3 Count: TokTik

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1: Triller Hits H3 Podcast With $50m Jake Paul Piracy Lawsuit, Judge Guts Original Complaint

First off today, Andy Maxwell at Torrentfreak writes that Triller’s lawsuit against various pirate sites has been gutted, leaving only one defendant, but the company has turned around and refiled at least one of those cases, targeting H3H3 Productions.

Triller filed the lawsuit against some dozen websites and 100 “John Doe” plaintiffs that it accused of pirating the recent pay-per-view boxing match between Jake Paul and Ben Askren. However, the judge expressed skepticism that the 12 sites acted in any kind of conspiracy, meaning that they should not have been joined in the lawsuit and should instead be parties in separate cases. Triller, for their part, asked for expedited discovery to prove any connections.

However, the judge how now denied that expedited discovery and dismissed all but the first plaintiff, FilmDaily.com, from the lawsuit. This raised questions as to whether Triller would continue to pursue the case but pursue they have, filing a separate lawsuit against the team behind the H3H3 Podcast, accusing them of damages in excess of $50 million for displaying parts of the (extremely short) fight on the podcast. It is unclear if Triller will file lawsuits targeting the other dismissed defendants.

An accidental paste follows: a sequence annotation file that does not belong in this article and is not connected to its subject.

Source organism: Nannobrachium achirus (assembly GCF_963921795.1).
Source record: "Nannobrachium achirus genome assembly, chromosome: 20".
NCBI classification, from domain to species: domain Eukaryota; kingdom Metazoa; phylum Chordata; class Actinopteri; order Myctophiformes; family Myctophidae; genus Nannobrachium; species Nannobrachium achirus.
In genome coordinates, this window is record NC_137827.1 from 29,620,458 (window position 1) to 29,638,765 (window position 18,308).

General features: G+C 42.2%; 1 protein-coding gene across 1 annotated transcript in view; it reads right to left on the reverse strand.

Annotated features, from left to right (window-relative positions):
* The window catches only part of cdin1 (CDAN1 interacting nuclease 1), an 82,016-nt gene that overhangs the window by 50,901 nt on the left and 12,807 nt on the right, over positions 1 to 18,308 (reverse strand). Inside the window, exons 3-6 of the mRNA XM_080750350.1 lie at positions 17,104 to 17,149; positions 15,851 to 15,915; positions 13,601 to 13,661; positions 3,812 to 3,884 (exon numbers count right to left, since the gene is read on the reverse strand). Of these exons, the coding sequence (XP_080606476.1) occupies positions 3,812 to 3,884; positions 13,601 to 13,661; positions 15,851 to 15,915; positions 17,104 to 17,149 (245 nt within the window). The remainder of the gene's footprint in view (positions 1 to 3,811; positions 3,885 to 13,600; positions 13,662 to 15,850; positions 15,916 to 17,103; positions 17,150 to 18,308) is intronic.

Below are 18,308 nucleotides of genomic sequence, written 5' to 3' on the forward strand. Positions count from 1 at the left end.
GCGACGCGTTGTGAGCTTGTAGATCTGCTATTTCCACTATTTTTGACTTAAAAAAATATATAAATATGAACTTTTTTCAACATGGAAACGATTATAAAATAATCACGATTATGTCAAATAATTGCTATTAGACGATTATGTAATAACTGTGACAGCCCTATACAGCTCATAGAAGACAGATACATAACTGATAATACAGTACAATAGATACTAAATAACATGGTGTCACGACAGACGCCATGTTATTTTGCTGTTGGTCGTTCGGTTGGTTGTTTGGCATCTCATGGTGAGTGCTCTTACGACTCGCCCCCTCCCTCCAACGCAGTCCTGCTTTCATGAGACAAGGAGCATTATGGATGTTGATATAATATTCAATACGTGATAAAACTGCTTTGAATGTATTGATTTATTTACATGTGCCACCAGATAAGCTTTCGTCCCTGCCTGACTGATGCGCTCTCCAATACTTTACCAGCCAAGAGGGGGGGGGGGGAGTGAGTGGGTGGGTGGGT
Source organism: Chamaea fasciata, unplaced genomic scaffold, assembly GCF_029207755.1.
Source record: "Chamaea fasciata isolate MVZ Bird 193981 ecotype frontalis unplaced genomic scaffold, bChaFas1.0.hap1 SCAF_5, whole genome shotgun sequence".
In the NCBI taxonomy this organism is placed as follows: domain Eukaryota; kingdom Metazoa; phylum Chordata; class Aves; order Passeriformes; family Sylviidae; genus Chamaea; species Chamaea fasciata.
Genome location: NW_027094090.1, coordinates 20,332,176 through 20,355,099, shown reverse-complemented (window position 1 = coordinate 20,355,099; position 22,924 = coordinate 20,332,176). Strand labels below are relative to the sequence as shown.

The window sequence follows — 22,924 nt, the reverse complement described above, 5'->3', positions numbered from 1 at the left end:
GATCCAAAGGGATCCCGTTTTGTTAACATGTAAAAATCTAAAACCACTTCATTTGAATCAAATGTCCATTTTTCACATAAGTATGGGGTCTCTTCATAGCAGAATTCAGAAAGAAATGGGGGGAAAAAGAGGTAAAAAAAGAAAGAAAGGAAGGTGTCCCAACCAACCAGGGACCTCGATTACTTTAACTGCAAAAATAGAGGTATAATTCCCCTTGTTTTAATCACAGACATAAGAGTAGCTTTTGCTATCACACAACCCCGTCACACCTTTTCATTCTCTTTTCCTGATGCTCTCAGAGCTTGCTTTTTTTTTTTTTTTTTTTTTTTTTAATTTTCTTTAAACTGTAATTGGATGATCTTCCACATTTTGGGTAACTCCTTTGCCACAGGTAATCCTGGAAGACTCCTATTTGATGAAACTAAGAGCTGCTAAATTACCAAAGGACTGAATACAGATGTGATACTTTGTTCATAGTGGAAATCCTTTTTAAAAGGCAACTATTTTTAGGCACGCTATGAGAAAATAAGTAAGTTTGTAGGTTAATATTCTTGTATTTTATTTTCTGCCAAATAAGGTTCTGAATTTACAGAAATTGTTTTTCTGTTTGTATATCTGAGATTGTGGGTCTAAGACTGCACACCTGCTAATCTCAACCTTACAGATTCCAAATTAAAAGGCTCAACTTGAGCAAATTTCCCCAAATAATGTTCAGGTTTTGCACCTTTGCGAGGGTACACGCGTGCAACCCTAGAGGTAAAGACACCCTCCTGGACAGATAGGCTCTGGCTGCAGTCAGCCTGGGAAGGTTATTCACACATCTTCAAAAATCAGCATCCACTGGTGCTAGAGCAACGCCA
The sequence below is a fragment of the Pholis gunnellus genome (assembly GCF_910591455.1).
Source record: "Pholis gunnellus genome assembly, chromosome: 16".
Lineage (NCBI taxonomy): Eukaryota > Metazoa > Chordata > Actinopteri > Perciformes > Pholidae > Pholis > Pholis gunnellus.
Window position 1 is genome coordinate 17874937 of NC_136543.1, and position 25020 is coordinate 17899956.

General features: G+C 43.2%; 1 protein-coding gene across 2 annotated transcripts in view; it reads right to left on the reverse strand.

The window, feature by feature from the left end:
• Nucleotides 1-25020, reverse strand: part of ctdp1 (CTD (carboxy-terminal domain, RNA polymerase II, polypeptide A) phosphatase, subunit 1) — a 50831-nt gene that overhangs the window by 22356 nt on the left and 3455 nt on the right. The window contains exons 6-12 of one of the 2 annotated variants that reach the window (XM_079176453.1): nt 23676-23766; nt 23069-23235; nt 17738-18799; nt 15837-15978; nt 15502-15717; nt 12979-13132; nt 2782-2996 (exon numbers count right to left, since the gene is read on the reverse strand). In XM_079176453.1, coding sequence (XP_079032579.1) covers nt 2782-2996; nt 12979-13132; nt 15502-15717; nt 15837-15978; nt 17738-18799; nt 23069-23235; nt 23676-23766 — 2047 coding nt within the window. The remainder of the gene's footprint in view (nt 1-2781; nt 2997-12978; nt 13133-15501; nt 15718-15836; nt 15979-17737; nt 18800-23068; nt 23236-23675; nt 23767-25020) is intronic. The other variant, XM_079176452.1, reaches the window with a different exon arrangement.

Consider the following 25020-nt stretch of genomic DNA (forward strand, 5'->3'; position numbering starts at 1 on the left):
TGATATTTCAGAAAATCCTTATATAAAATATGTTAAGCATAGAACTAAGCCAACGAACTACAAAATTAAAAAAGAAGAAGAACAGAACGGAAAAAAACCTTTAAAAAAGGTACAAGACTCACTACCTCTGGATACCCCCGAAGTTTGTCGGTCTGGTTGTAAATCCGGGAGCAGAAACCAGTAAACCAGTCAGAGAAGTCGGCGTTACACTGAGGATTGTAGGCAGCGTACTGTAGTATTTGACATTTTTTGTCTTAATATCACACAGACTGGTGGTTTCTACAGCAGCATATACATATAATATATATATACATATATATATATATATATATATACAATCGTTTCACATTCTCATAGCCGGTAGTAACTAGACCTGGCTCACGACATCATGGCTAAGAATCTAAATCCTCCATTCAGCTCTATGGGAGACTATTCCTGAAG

2: TikTok Owner ByteDance Pursues Legal Battle Against Tencent After Court Rules it Pay US $1.2 Million in Damages

Next up today, Coco Feng at the South China Morning Post reports that ByteDance, the owner of video-sharing apps TikTok and Doyin has announced it will appeal an earlier ruling that says it must stop incentivizing users to stream the Tencent game Honour of Kings on its service.

The lawsuit played out in China’s Intellectual Property Court and saw Tencent sue ByteDance for copyright infringement after users of one of their apps livestreamed Honour of Kings, the world’s most popular mobile role-playing game, on the service. The court ordered ByteDance to stop incentivizing such streaming and to pay 8 million yuan ($1.2 million) in damages.

However, ByteDance has announced that it intends to appeal that decision arguing both that the streaming is a fair use of Tencent-owned content and that, even if it isn’t, it’s the streamers that are liable, not them.

3: ‘Les Miserables’ Concert Mired in Copyright Feud

Finally today, Im Eun-byel at The Korea Herald reports that a series of upcoming performance of Les Misérables in Seoul and Busan are in jeopardy after the organization putting on the shows, K&P Entertainment, is accused of not holding the correct rights to the musical.

On Monday, Les Misérables Korea, the organization that holds the performance rights to the Korean language version of the English version of the musical, claimed that the performance is a violation of their rights. However, K&P claims that their performance is based on the French-language version, which they say is completely separate from the one Les Misérables Korea controls.

Les Misérables Korea further argues that the upcoming productions are not approved by the original musical’s lyricist, composer or the original musical’s production company. Currently, the performance is scheduled to move forward in Busan this Sunday and then bfrom May 19 through 23 in Seoul.

The 3 Count Logo was created by Justin Goff and is licensed under a Creative Commons Attribution License.

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